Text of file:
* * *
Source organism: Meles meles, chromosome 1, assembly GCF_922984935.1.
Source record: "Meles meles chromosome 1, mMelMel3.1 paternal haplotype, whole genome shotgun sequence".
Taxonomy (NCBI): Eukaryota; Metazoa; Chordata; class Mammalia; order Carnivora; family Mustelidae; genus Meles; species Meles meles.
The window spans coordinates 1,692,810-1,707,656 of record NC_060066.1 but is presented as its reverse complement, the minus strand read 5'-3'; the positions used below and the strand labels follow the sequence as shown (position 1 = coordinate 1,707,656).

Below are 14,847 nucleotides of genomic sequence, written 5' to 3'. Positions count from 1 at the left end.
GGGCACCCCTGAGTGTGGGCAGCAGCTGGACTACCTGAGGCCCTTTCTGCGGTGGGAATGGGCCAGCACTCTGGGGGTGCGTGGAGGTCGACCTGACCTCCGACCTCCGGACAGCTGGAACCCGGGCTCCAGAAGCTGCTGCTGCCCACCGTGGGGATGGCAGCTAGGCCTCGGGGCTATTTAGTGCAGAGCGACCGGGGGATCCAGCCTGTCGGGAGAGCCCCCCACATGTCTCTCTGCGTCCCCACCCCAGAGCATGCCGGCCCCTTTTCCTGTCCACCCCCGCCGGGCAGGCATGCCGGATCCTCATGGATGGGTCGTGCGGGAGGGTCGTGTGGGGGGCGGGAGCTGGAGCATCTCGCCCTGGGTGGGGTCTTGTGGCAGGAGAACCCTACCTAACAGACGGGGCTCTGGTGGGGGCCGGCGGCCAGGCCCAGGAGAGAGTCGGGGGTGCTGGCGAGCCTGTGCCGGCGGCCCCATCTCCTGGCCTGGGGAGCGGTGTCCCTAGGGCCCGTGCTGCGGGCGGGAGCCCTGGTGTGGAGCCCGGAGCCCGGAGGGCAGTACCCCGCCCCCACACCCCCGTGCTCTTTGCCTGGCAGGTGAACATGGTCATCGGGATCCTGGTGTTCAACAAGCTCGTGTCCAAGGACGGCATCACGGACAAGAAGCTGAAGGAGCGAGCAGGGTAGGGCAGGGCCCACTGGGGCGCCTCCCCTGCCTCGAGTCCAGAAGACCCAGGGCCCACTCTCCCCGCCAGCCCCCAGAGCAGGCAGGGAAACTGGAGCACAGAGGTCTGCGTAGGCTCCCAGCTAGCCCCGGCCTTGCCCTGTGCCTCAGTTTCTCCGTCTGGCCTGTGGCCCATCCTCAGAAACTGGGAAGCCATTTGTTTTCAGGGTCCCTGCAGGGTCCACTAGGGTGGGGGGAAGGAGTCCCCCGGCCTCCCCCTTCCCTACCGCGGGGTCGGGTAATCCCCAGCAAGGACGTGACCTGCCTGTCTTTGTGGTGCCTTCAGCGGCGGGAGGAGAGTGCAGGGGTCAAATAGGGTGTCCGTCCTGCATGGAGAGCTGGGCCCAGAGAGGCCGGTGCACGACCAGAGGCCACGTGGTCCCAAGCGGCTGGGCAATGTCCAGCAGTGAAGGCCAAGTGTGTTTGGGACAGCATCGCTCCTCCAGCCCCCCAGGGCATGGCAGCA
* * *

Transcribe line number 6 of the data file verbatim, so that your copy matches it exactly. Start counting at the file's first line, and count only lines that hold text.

GGGCACCCCTGAGTGTGGGCAGCAGCTGGACTACCTGAGGCCCTTTCTGCGGTGGGAATGGGCCAGCACTCTGGGGGTGCGTGGAGGTCGACCTGACCTCCGACCTCCGGACAGCTGGAACCCGGGCTCCAGAAGCTGCTGCTGCCCACCGTGGGGATGGCAGCTAGGCCTCGGGGCTATTTAGTGCAGAGCGACCGGGGGATCCAGCCTGTCGGGAGAGCCCCCCACATGTCTCTCTGCGTCCCCACCCCAGAGCATGCCGGCCCCTTTTCCTGTCCACCCCCGCCGGGCAGGCATGCCGGATCCTCATGGATGGGTCGTGCGGGAGGGTCGTGTGGGGGGCGGGAGCTGGAGCATCTCGCCCTGGGTGGGGTCTTGTGGCAGGAGAACCCTACCTAACAGACGGGGCTCTGGTGGGGGCCGGCGGCCAGGCCCAGGAGAGAGTCGGGGGTGCTGGCGAGCCTGTGCCGGCGGCCCCATCTCCTGGCCTGGGGAGCGGTGTCCCTAGGGCCCGTGCTGCGGGCGGGAGCCCTGGTGTGGAGCCCGGAGCCCGGAGGGCAGTACCCCGCCCCCACACCCCCGTGCTCTTTGCCTGGCAGGTGAACATGGTCATCGGGATCCTGGTGTTCAACAAGCTCGTGTCCAAGGACGGCATCACGGACAAGAAGCTGAAGGAGCGAGCAGGGTAGGGCAGGGCCCACTGGGGCGCCTCCCCTGCCTCGAGTCCAGAAGACCCAGGGCCCACTCTCCCCGCCAGCCCCCAGAGCAGGCAGGGAAACTGGAGCACAGAGGTCTGCGTAGGCTCCCAGCTAGCCCCGGCCTTGCCCTGTGCCTCAGTTTCTCCGTCTGGCCTGTGGCCCATCCTCAGAAACTGGGAAGCCATTTGTTTTCAGGGTCCCTGCAGGGTCCACTAGGGTGGGGGGAAGGAGTCCCCCGGCCTCCCCCTTCCCTACCGCGGGGTCGGGTAATCCCCAGCAAGGACGTGACCTGCCTGTCTTTGTGGTGCCTTCAGCGGCGGGAGGAGAGTGCAGGGGTCAAATAGGGTGTCCGTCCTGCATGGAGAGCTGGGCCCAGAGAGGCCGGTGCACGACCAGAGGCCACGTGGTCCCAAGCGGCTGGGCAATGTCCAGCAGTGAAGGCCAAGTGTGTTTGGGACAGCATCGCTCCTCCAGCCCCCCAGGGCATGGCAGCA